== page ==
Are your outdoor areas the gossip of the neighborhood? Do you dislike it when they ridicule or laugh at you? If that's the case, you can use this article to get your yard looking nice so that your neighbors talk about it for the right reasons. Keep reading to find some great yard tips.
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Think about the fall colors of your trees and plants when planning your landscape design. Spring and summer blooming is great, but trees and shrubs which turn fiery red in the fall can look stunning! You are sure to appreciate this decision come September and October when your yard looks absolutely amazing.
There is more to hardscapes than just planting grass and trees. You can add visual interest by including structures of iron, cement, will wood. Pergolas, archways and water features create visually striking elements in any landscape design. There are many different elements such as these that will fit your budget.
Expand the description and view the text of the steps for this how-to video. Check out Howcast for other do-it-yourself videos from TreehouseFlicks and more videos in the Vegetable Gardening category. You can contribute too! Create your own DIY guide at www.howcast.com or produce your own Howcast spots with the Howcast Filmmakers Program at www.howcast.com Grow some of your own food by starting a vegetable garden. You'll eat better and save money. To complete this How-To you will need: A sunny garden spot A wire mesh fence Seeds or seedlings Flowers A soil test A sunny garden spot A wire mesh fence Seeds or seedlings Flowers A soil test Step 1: Decide on a garden type Decide between a raised-bed garden or an in-ground one. Raised beds, which consist of purchased topsoil that sits within a wooden frame, are ideal if your soil is stony or sandy. The main advantage of an in-ground garden is that it needs less watering. Tip: For an in-ground garden, test your soil to find out what nutrients it needs. Garden centers sell do-it-yourself kits, or you can arrange a test through the Cooperative Extension System, a national agricultural network. Find a nearby office on the USDA web site. Step 2: Pick a good spot Pick a spot that gets a lot of sun and isn't obscured by tree or hedge shade. Step 3: Prep the land Prepare the land by building your raised bed or clearing and tilling a patch of land to a depth of about one foot. A 10 foot by 10 foot parcel is a good size for a beginner ...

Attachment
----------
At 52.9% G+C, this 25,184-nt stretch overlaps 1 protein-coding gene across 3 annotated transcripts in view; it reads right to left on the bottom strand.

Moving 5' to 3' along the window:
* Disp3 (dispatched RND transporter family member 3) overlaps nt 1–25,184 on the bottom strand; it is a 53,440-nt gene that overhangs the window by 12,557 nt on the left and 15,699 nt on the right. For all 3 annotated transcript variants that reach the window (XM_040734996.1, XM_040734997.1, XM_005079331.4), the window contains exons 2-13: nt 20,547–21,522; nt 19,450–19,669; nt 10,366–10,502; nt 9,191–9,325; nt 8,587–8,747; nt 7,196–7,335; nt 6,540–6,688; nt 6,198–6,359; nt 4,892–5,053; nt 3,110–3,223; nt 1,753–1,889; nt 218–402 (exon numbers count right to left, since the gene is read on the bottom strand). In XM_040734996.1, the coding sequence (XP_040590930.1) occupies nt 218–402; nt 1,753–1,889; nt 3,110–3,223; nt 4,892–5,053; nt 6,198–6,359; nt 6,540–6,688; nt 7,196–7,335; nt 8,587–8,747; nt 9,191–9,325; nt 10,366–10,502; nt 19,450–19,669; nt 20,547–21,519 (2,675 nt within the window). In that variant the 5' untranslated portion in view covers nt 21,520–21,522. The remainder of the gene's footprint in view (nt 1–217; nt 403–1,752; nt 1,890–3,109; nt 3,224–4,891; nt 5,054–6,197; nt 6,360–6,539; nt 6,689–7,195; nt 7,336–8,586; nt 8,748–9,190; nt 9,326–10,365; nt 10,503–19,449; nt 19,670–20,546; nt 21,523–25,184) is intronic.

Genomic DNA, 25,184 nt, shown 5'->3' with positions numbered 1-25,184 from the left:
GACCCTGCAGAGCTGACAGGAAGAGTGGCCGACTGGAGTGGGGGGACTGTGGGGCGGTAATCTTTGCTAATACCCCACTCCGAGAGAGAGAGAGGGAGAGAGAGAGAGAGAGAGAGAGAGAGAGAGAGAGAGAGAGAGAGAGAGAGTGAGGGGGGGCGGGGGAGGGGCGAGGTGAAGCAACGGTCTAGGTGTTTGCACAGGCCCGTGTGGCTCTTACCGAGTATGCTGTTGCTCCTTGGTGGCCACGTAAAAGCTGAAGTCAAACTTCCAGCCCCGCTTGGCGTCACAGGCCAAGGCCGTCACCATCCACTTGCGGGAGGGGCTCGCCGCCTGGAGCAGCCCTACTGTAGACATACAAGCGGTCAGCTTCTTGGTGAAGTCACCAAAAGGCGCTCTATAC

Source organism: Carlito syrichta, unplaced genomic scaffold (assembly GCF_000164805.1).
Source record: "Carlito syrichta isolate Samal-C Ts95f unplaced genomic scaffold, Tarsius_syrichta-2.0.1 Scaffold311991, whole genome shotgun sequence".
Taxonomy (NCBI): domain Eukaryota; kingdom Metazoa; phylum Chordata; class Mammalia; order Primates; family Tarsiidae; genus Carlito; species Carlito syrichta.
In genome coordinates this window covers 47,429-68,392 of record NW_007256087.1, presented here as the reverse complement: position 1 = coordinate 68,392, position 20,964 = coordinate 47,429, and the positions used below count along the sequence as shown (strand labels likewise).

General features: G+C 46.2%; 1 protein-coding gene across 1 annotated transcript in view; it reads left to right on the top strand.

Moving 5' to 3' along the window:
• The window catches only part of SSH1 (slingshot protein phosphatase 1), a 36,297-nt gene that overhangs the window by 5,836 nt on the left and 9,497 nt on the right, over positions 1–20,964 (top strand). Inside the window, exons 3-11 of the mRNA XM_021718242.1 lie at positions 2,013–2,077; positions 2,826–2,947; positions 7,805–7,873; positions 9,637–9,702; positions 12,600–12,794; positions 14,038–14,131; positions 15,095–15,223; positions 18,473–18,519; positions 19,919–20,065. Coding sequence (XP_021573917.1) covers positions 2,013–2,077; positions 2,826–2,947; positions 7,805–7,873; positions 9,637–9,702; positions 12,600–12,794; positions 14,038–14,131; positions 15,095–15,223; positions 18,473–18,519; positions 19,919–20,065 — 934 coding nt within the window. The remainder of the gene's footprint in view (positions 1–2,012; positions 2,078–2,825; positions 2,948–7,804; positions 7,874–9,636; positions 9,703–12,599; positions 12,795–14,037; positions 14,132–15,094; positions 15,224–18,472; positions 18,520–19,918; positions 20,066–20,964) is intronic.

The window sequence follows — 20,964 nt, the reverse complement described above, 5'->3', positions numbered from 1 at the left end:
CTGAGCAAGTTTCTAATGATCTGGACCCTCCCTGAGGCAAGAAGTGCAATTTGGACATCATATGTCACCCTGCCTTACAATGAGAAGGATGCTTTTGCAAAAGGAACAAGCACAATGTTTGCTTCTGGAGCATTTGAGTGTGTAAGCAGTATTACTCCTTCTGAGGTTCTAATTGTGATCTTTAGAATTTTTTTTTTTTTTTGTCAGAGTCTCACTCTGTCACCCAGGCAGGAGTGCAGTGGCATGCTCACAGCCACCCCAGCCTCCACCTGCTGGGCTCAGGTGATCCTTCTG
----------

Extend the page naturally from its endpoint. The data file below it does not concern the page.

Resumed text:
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Your landscaping should contain local plants whenever possible. When you are hardscapes your yard or garden, make sure you use flowers, shrubs and trees that are considered to be local to the area. These plants do well in the soil you already have, don't need additional water or fertilizer and can handle the temperature swings your area experiences, all while thriving beautifully.
Curves in your landscape are wonderful. A curved border can be more interesting and unique than keeping borders squared away. It's striking, aesthetically pleasing, and can add to your home value. While a curved border is a little more time-consuming to create compared to a classic straight border, it is worth it in the long run.
Use plants for creating natural privacy screens around the property or patio. Use items such as tall trees, bamboo or perhaps tall, ornamental grasses to promote privacy in your back yard. These natural screens can help block out neighborhood eyesores or help keep your property lines clearly established.
Depending on the item you can go ahead and purchase the cheapest one. Products such as mulch, planting containers, and many perennials have cheaper versions that are the same as the higher priced items. Although, it is very important to look the plants over before you purchase them. Plants that are sold cheap may not have been given the proper care that they require.
Using the great ideas above will have the whole neighborhood asking for your secrets when they visit. The hardest part of the process will be convincing them that you've done the work by yourself, because the tips in this article will make your job look totally professional. I wish you luck!
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